Remove in 2020 #4

#4 Worrying About Satisfying the Impossible Person

Too often, I find myself spending a great deal of time trying to satisfy resistant people. I worry about it; I stress about it; many times, I lose sleep over it. It takes time to recognize the “impossible” person, and it is important not to confuse the slightly-resistant person with the impossible one. But, once you see that people won’t be happy with whatever you are offering, it’s time to cut ties with them or at least stop worrying about trying to get them on board. I know working with a person who is repeatedly resistant, not open to feedback, and makes no effort to change will only end up draining me of the energy that could be given to others. Writing this person off is a path of last resort, but sometimes it becomes better to move that person down the priority list rather than to keep investing time that could be better spent helping others.

**Note: This is not a concept to apply to our students. Kids do not have the cognitive ability to rationalize problems fully. They have a fully developed limbic system and an underdeveloped prefrontal cortex, which makes them very emotional creatures rather cognitive decision makers. Adults, on the other hand, have fully developed cognitive functions. Their decision-making ability should be more rational than a 16-year-old.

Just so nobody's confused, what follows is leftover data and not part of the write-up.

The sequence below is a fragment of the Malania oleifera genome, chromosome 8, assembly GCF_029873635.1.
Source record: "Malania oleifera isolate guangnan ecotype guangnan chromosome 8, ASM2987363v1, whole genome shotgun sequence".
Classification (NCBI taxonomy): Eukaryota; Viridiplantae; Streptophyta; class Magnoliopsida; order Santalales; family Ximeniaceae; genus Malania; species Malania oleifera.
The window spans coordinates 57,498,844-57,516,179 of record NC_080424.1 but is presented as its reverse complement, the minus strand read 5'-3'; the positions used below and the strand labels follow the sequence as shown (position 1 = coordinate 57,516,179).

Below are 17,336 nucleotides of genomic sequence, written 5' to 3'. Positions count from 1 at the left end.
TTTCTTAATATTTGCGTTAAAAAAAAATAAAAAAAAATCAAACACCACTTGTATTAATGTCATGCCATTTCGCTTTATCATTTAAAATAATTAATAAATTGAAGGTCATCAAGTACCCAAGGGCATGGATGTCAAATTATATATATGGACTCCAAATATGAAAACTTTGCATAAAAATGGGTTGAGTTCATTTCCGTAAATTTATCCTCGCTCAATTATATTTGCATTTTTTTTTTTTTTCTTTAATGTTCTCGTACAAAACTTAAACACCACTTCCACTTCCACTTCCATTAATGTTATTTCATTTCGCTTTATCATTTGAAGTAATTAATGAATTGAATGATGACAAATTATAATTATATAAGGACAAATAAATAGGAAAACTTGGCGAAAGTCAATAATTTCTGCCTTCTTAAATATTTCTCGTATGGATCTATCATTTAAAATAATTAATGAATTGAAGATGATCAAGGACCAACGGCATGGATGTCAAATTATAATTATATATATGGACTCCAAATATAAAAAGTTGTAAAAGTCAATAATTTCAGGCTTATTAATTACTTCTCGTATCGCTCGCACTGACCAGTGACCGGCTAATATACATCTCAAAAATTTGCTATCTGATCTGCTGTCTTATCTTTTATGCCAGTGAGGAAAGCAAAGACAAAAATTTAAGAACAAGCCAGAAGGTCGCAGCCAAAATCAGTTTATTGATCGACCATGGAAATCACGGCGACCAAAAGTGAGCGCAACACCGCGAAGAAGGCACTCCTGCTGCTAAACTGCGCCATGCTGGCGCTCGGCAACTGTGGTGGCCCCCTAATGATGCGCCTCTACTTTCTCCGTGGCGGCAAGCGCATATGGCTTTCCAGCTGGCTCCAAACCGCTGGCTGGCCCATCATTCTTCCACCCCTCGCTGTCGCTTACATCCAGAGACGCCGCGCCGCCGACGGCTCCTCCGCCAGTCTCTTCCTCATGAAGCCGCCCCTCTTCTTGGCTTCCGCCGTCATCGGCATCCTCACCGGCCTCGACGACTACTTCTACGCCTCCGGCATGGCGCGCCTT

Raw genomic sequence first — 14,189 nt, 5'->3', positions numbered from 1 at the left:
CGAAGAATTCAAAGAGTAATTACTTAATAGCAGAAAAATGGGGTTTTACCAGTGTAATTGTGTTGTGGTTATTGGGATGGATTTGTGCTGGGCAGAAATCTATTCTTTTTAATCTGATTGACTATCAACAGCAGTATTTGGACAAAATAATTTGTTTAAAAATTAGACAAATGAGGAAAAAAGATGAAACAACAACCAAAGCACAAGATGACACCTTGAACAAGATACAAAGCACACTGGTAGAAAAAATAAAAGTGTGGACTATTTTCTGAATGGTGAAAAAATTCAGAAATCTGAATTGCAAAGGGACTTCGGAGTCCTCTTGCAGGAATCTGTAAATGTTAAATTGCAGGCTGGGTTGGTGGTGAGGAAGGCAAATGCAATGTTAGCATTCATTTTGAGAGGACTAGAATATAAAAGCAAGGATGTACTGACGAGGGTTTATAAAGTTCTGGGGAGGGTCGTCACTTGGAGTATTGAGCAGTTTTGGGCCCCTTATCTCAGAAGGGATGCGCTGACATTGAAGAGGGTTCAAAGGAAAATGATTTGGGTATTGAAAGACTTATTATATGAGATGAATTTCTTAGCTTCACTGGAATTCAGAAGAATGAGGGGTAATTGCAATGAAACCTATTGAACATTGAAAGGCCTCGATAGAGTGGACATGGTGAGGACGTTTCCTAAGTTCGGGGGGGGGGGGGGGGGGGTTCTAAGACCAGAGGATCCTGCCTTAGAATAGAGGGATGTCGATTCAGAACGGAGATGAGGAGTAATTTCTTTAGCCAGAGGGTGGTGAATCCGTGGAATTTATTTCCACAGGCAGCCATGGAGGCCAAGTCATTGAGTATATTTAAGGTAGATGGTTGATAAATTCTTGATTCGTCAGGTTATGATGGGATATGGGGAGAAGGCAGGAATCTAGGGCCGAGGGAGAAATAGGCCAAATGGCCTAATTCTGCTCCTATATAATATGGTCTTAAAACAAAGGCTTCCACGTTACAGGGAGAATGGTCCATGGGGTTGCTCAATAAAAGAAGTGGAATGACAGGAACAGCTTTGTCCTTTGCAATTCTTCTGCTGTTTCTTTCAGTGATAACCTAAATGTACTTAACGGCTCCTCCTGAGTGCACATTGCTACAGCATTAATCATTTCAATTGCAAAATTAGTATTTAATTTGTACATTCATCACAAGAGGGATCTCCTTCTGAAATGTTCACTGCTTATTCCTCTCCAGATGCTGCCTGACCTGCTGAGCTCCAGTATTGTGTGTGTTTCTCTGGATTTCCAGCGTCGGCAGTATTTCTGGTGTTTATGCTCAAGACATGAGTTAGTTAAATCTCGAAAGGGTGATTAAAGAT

Here are a few practices I am going to try to put in place to keep myself from being brought down by the impossible person:

  • Reread Fierce Conversations by Susan Scott to try to make sure I am addressing and not avoiding difficult conversations;
  • Reread The Coaching Habit by Michael Bungay Stanier to continue to improve my ability in coaching others;
  • Use trusted friends to help me better manage my frustrations when working with people.

I hope to work (over the course of this year) to remove the four leadership improvement ideas I have shared over the past month. So, here is to working towards a year without giving in to impatience, running everything myself, suffering from burnout, and worrying about trying to please the impossible person.

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